AI and Agression

AI is on the brink of becoming real. Many are still distracted by machine learning, which does not provide a good bridge to machine thinking, but this bridge will be crossed, and the quality of thought will approach that of animals and humans soon. I am convinced because I can see what this would take. There have been warnings about the risk of AI, the movie War games, Terminator, many science fiction novels have fantasized about alternative intelligences and what it would do. It is scary.

I would make a distinction between intelligent recognition and targeting systems, which can be hard wired, meaning their behaviour is fixed, and free roaming AI driven robots, who’s behaviour is truely dynamic. Elsewhere I wrote about ARGO, which stands for Autonomous, Robust, Goal Orienting systems. This defines intelligence for me. This post is about another aspect of free roaming AI, which is its aggression.

We understand aggression to be some determined act to destroy something by a person. It’s a primitive behaviour that simply ignores the integrity of whatever it is directed towards, takes it apart until it doesn’t exist anymore. Robocop could be a basic example of machine aggression, but this is not what I mean. The role of aggression is more specific in our brain then we think. We usually only call the extremes aggression, but we have to be ‘aggressive’ with every move we make. We have to destroy our will to do what we are doing, and want to do something else.

There are two directions in this, one is fear driven and one is driven by assertion, which is a result of concluding we will surive whatever the move is intact. When we are scared we can run but we will not be left with any new skills afterwards. When we are assertive and we do something -even though- it scares us we learn something new, we conquer new behaviour. These examples are also extremes. Most times this dynamic remains within known limits. We make ‘safe’ choices all the time, choices that create no risk to us in any way. That behavour is also mediated by a balance between fear and agression.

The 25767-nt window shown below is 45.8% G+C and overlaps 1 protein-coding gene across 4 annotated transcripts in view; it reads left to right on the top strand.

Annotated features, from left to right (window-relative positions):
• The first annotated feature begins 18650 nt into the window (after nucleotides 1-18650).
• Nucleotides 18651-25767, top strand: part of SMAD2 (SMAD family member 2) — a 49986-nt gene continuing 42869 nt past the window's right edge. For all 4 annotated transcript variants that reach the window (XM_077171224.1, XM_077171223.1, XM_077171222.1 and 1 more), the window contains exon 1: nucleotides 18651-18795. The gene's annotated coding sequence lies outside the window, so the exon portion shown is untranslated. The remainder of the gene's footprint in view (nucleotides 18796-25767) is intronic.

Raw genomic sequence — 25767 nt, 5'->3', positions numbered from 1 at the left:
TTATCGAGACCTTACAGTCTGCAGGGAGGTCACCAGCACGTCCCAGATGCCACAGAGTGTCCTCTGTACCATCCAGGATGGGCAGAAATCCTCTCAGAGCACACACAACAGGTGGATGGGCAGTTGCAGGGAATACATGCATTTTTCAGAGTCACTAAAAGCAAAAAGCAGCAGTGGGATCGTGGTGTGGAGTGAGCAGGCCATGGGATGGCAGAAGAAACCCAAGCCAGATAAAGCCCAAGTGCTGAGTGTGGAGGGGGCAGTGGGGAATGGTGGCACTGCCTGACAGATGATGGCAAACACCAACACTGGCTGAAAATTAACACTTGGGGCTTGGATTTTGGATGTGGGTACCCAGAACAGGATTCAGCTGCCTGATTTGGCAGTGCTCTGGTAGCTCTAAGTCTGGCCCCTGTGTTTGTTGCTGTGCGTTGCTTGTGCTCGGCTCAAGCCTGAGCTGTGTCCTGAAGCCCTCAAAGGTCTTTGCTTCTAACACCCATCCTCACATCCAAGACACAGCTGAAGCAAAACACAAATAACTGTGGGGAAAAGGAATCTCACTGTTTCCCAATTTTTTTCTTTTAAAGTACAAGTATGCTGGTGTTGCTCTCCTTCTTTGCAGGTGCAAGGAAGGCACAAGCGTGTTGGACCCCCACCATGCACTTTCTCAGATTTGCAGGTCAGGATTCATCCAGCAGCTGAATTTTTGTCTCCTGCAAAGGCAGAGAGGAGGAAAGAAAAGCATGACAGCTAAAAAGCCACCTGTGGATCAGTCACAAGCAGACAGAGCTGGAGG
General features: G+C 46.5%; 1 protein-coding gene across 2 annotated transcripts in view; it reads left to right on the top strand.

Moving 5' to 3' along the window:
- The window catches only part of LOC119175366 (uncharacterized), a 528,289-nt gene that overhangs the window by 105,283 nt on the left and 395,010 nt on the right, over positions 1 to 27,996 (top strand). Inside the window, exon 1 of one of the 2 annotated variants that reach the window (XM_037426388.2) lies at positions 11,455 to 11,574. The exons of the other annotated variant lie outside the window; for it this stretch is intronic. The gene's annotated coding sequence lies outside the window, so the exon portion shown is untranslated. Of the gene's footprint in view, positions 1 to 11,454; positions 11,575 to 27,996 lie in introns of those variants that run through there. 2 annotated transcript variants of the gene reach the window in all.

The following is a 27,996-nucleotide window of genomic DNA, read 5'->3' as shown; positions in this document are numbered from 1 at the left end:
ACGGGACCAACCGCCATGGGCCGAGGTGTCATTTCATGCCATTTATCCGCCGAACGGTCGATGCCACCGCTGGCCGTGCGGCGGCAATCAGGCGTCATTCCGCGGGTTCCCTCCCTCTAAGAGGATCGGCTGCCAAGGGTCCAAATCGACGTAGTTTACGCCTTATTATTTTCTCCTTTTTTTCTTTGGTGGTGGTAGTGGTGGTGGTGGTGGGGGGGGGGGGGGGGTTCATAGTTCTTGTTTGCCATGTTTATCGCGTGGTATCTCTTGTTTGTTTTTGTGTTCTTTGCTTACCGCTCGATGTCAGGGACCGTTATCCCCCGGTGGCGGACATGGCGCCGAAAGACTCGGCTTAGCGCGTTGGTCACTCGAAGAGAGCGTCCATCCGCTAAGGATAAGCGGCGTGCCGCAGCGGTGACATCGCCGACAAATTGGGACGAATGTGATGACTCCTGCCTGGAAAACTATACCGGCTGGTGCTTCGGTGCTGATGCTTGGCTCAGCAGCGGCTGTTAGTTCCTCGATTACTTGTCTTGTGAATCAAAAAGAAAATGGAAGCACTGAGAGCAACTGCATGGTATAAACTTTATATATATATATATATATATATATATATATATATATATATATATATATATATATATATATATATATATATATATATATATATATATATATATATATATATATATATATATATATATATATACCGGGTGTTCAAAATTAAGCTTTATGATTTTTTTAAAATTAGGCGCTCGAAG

Now the problem with AI is that it will have these dynamics if it is to be truely intelligent. The reason is that you can not navigate an inperfectly known environment without having moving around, and you can’t move around without commiting to a movement, and you can not commit without ‘asserting’ that it is safe. Like humans an AI robot will have to decide itself what is safe behaviour and what not.

So this means that if you let a robot like Boston Dynamics Atlas move around outside, you will have to accept it does things that it thinks are safe. The more freedom you give such an AI to perform its tasks the more risk you take that it will decide that it can do something that is not safe, especially around humans. Say you have an ‘intelligent’ robot and you ask it to solve a problem that requires a stiff rod. It might decide to use one of your bones, grab it, extract it and finish the task, while you’re attempting to stay alive through this. It may not have sensed there was something to be ‘afraid’ of in this proces. Say an AI ‘assistant’ works with you on Mars and some accident happens the AI thinks it can solve by taking part of your spacesuit and stuffing it in a hole. Its could be like a dog that rips apart a pillow and then looks at you with eyes saying “why was that important to you?”.

Once you let behaviour truely be a balance between fear and agression based on the world model of the AI that can never be informed 100% (just like that of humans) you gain true intelligence, but you risk danger. The only solution to this risk is to have the AI demonstrate a thorough understanding of what humans are, why they should be integrated in every plan, every move, so that there is no risk to them. The AI should ‘love’ humans more then it loves itself, and this ‘love’ starts with knowing what they are, recogizing them etc. The short term solution is to make sure robots are weak. Even then they can still decide to replace citchen salt with a toxic salt, because it never learned not all salts are the same. “It says salt in the menu, why is zinc bromide not ok?”.

While AI will destroy our online experience, making it increasingly fantastic and at the same time attractive, undermining our own sense of reality and what is true and what is possible, while AI will be weaponized by every party that wants to get hold or control of stuff, we can expect true AI to be a risk as wel. There is a lot to say for not going that route, to stick with the soft tissue humans combined with dumb machines. Our innate desire to procreate however will probably manifest itself by driving us to ignore these risks just to see true AI roam free.